4. Discussion of the Israeli-Palestinian Conflict

President Biden will meet with Israeli Prime Minister Naftali Bennet, President Isaac Herzog, Defense Minister Benny Gaetz and Foreign Minister Yair Lapid to discuss the future of the U.S.-Israel partnership. Following his meeting with top Israeli leadership, President Biden will travel to Ramallah to meet with Palestinian Authority Chairman Mahmoud Abbas to discuss stronger ties between Israel and the Palestinian Authority. Abbas has expressed frustration with the U.S.’ reluctance to reopen the consulate in Jerusalem. Instead, the U.S. has established a special envoy to the Palestinians, Hady Amr, who will provide a direct line between the Palestinians and Washington. Israel has suggested a Palestinian mission in Ramallah, but Abbas has rejected this as he views East Jerusalem to be the sole capital of the Palestinian people. While ambitious, Biden hopes that he can make some headway on the Israeli-Palestinian conflict, and U.S. Assistant Secretary of State for Near Eastern Affairs Barbara Leaf is currently meeting with Israeli and Palestinian leaders ahead of Biden’s visit. Nonetheless, at present moment progress seems unlikely. In fact, many are confused as to what he hopes to accomplish in the region as tensions have increased in recent months, and the Israeli parliament is unstable.

Much of the recent violence has centered around the Temple Mount in Jerusalem, which is the third holiest site in Islam and the holiest site in Judaism. The coalition government in Israel postponed a Knesset vote to renew regulations that allow those in the Israeli West Bank to be subject to Israeli law, rather than military rule. If the regulations are not renewed, Israelis in the West Bank will no longer be able to access many rights they are entitled to by Israeli law. These developments make a solution seem more unlikely than ever.

5. Expanding the Abraham Accords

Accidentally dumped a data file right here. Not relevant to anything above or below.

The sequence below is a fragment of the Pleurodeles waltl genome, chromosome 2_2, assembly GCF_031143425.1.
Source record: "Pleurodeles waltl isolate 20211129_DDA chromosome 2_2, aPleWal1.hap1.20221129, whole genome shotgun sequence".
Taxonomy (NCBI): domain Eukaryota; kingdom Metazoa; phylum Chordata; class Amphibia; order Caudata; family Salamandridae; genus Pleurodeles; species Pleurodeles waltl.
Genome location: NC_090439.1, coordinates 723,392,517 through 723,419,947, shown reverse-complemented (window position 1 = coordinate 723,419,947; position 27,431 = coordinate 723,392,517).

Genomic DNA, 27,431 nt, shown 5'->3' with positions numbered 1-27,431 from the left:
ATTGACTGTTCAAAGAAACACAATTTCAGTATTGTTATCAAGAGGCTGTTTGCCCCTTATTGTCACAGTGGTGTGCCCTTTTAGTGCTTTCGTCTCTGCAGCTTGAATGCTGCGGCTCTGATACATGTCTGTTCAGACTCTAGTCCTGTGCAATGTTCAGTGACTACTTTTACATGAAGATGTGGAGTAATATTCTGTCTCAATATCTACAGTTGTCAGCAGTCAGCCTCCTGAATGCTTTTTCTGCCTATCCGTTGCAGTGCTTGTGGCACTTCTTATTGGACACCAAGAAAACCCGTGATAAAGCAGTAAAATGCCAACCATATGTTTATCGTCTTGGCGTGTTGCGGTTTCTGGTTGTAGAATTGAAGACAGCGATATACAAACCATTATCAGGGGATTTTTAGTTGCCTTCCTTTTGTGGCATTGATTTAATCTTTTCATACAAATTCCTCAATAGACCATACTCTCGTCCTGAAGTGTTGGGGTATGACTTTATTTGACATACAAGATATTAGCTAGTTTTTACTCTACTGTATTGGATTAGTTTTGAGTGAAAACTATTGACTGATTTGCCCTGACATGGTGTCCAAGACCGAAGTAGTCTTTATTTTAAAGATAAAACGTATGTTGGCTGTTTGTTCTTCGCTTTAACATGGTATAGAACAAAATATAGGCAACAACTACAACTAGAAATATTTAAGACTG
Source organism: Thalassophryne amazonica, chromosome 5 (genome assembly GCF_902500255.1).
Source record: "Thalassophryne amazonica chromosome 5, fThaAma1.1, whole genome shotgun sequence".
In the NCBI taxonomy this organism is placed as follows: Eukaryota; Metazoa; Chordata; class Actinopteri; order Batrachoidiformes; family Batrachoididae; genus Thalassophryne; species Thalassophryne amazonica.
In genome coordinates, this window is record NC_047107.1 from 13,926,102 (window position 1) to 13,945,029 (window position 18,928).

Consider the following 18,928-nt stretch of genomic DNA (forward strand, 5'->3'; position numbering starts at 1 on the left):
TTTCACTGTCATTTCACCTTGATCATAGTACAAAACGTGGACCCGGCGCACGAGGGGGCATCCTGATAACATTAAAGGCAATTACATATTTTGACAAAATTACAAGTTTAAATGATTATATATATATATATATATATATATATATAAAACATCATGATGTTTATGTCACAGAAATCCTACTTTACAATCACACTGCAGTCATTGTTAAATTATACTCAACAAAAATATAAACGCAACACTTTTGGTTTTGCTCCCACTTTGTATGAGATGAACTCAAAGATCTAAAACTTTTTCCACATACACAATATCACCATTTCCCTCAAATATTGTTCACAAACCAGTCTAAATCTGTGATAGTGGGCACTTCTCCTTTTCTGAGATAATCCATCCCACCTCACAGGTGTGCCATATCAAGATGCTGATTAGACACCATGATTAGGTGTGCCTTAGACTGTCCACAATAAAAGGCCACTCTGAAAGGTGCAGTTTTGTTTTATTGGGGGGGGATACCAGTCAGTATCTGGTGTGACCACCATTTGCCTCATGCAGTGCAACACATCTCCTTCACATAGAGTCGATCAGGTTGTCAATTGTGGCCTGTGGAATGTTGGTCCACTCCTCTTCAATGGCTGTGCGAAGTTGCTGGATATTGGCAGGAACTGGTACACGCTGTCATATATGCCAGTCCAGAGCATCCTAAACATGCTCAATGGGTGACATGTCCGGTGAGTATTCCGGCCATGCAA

Former President Donald Trump’s Abraham Accords have legitimized Israel as a regional leader and reliable partner in the Middle East. While at first hesitant to support the accords that were negotiated by the previous administration, the Biden White House has more recently shown interest in expanding its realm. Secretary of State Antony Blinken noted that “Saudi Arabia is a critical partner to us in dealing with extremism in the region, in dealing with the challenges posed by Iran, and also I hope in continuing the process of building relationships between Israel and its neighbors both near and further away through the continuation, the expansion of the Abraham Accords.” It seems that tense relations between the U.S. and Saudi Arabia have not derailed the President’s hopes of Saudi Arabia normalizing ties with Israel. However, moving forward with a new partnership depends on multiple considerations. Primarily, Saudi Arabia has said that they will not recognize Israel until the Israeli-Palestinian conflict improves. Saudi Arabia has long stood for the plight of the Palestinians, even when other states abandoned pan-Arab solidarity. Saudi Arabia is also the custodian of Islam’s two holiest sites, Mecca and Medina, and therefore a leader of the Muslim world. If Saudi Arabia normalizes ties with Israel, some may view the move as an abandonment of their responsibilities and become frustrated with the regime. This would be especially dangerous as Saudi Arabia and Iran are locked in an ongoing ideological battle for influence in the Middle East. This may be too great of a cost for the Saudis. Despite these challenges Saudi leadership has shown significant interest in normalizing ties and joining the Abraham Accords, but they maintain that this is contingent on the Palestinian issue. Saudi-Israel covert relations have likely improved immensely as Arab leaders have repeatedly met with Israeli leaders without contest from regional leader Saudi Arabia.